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Judge Rules for Auto Insurer ; Says Putting Surcharge on Driver in Accident No Admission of Fault

Aug 15, 2007


A single justice of the state Appeals Court has ruled that an insurance company isn't necessarily liable to cover injuries sustained in an accident just because it imposes a penalty on the driver who caused the accident.

In his decision on Tuesday, Judge James McHugh said that a surcharge placed on a driver is not tantamount to a company's admission that the driver is at fault for purposes of compensating an injured party.

The ruling goes back to a Dec. 31, 1998, accident in which Norwell resident Thomas Beach was leaving a Scituate restaurant and asked his 15-year-old daughter to warm up the family car.

He noticed she was having trouble with the manual transmission and went to help her, but the SUV lurched forward and pinned him against a wall.

Beach was severely injured in the accident with compound fractures of both his legs, according to his attorney, Joseph M. Burke of Wellesley.

Burke said that Beach's insurer, Webster-based Commerce Insurance, the state's largest auto insurer, covered him only under the state's no-fault accident law. That meant it paid a total of $8,000 for medical bills and lost wages.

If the incident had been considered an at-fault accident, the insurer could have had to pay much more.

In January 1999, Commerce sent out a surcharge bill on Beach's daughter - even though she was not yet licensed and was not listed as an insured on the policy. A month later, the company sent a notice withdrawing the surcharge.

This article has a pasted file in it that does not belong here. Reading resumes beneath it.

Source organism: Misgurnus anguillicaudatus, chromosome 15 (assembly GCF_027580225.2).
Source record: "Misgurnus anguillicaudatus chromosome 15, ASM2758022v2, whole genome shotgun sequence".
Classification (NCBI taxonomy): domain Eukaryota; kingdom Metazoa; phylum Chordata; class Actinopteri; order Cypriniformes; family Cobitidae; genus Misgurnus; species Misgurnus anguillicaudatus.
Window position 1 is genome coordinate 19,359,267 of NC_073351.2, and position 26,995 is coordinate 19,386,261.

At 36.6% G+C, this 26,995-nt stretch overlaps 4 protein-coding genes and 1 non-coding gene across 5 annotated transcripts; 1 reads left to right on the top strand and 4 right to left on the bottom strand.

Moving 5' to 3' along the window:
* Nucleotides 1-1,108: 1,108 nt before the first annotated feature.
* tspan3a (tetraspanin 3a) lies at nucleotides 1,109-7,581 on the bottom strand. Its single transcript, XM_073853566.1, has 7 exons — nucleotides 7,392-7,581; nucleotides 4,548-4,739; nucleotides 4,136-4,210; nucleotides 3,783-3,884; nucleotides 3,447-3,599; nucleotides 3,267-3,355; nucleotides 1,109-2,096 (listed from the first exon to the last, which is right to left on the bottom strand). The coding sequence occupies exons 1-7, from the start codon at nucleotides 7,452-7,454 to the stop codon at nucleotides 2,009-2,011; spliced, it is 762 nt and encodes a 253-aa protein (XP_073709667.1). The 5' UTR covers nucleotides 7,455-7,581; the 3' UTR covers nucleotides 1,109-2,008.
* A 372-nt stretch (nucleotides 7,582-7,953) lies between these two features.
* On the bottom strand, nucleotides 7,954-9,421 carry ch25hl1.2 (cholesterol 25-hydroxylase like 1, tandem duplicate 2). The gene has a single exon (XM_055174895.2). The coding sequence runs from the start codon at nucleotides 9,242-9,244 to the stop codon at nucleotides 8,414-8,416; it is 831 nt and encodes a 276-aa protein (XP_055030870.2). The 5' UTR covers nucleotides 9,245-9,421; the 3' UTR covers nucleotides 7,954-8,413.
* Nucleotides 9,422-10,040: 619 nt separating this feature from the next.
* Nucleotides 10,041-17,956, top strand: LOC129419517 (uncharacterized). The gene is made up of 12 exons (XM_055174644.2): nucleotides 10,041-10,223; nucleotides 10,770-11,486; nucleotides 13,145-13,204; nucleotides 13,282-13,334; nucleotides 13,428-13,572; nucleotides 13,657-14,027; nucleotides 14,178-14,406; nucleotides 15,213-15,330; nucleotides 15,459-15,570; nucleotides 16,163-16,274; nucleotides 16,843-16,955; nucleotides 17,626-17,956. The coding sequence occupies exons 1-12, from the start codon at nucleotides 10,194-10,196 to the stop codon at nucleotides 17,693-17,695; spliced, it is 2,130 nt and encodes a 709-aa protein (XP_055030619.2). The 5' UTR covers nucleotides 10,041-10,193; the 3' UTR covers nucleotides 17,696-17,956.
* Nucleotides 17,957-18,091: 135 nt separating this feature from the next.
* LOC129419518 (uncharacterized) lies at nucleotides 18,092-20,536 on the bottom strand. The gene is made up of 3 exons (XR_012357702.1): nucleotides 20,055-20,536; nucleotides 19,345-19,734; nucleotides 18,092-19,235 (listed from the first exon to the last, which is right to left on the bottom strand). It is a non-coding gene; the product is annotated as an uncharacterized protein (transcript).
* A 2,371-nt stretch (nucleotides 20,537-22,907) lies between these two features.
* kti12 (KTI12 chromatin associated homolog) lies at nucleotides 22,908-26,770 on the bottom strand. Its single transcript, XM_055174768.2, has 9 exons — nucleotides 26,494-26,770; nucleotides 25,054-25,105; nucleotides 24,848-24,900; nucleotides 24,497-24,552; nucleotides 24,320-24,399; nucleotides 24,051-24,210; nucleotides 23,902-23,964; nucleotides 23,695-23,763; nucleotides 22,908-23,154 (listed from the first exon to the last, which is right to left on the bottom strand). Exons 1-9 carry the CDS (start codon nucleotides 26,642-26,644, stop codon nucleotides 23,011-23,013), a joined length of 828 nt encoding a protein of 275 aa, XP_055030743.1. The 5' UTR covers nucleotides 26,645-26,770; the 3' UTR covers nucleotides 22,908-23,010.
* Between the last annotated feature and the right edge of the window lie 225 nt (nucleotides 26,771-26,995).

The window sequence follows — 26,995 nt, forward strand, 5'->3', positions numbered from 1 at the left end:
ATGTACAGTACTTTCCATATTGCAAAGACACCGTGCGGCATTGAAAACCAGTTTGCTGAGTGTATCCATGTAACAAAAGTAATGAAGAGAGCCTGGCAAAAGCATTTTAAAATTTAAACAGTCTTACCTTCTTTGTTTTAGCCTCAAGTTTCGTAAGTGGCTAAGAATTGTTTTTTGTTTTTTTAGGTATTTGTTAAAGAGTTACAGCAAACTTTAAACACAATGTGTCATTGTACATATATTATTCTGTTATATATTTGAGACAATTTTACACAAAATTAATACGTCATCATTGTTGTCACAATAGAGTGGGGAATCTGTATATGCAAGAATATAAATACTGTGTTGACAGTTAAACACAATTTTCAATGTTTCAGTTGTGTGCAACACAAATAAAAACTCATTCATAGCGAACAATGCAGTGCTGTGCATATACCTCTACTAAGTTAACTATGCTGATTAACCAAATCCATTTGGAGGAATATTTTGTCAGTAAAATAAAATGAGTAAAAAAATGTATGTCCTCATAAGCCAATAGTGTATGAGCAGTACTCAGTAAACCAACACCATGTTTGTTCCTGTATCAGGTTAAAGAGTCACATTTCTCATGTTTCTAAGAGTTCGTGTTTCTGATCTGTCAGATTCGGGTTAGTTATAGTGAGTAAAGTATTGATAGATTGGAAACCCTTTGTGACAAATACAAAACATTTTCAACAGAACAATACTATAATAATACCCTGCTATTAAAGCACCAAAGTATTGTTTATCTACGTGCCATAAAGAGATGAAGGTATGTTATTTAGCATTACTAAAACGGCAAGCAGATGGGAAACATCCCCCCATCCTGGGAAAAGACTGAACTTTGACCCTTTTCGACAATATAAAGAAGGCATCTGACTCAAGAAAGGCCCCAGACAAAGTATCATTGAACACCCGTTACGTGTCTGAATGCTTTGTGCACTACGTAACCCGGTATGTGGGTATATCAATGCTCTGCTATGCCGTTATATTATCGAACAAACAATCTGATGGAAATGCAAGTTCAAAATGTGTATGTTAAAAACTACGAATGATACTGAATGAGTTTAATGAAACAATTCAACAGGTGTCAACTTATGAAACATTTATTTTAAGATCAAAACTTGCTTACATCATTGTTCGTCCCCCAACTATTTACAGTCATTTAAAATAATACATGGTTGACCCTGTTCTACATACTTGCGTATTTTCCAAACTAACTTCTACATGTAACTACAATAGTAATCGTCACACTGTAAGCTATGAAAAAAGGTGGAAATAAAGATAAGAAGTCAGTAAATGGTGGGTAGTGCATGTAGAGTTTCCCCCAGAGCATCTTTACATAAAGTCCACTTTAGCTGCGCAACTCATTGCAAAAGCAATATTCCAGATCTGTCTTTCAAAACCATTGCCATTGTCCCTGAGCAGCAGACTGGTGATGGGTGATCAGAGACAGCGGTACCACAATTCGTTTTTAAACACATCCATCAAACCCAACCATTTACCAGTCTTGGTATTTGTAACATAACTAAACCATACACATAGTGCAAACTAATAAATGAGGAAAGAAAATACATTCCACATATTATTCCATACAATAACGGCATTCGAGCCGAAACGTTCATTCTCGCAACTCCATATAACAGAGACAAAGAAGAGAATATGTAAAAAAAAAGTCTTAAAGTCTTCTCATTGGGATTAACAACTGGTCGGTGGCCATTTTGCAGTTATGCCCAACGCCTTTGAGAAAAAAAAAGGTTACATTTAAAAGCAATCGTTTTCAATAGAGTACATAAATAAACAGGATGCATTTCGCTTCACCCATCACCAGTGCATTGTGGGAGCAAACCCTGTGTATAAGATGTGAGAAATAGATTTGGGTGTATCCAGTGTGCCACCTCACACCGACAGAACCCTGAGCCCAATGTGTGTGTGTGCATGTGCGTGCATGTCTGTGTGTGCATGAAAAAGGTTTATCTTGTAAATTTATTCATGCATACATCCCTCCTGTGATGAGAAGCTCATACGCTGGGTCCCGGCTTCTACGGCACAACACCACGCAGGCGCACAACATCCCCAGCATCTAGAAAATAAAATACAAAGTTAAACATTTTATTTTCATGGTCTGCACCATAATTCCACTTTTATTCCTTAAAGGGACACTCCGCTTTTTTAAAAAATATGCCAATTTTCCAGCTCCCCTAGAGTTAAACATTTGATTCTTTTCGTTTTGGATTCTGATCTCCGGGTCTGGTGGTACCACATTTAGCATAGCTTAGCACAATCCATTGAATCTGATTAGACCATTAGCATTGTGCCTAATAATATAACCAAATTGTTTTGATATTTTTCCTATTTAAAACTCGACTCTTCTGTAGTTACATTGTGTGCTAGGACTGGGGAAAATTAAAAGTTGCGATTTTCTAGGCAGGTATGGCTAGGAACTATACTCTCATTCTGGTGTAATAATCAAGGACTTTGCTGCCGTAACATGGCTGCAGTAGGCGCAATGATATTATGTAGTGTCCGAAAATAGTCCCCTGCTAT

State law allows insurance companies to place a financial penalty on people they insure who are considered responsible for accidents.

But in Oct. 1999, when Beach added the girl to his Commerce Insurance policy after she got her license, Commerce again assessed a surcharge on her for a major accident.

On Dec. 31, 2001, Beach filed a Superior Court lawsuit against his daughter, an action his lawyer said he took because the statute of limitations to collect from Commerce was running.

In auto accidents in which an injured party sues, the driver who caused the accident is almost always the defendant, even though the injured person is really seeking to recover damages from the insurance company.

Beach dropped the lawsuit in June 2002. "We just decided it was too stressful for my daughter," even though she wasn't the intended target of the suit, he said.

Beach then sent Commerce a demand letter under the state's consumer protection law, seeking $250,000 in damages and saying that Commerce breached its contract with him for not offering him a reasonable settlement.

Commerce made no offer in response to the letter, and Beach sued, charging that by penalizing his daughter for an accident, it was taking advantage of the ability to charge her more, but ignoring its responsibility to the person who was injured in the accident.

Burke said he hoped the legal theory could provide an entry for other plaintiffs, like Beach, who may have been injured in an accident with a family member and don't want to sue the family member but believe the insurance company didn't adequately compensate them.

"We were looking for an option that would allow Tom to pursue a claim without directly involving his daughter," Burke said.

An attorney for Commerce could not be reached for comment.

Beach said his daughter, now 24, has had a perfect driving record since the accident.

Julie Jette may be reached at [email protected]

Originally published by By JULIE JETTE, The Patriot Ledger.

(c) 2007 Patriot Ledger, The; Quincy, Mass.. Provided by ProQuest Information and Learning. All rights Reserved.

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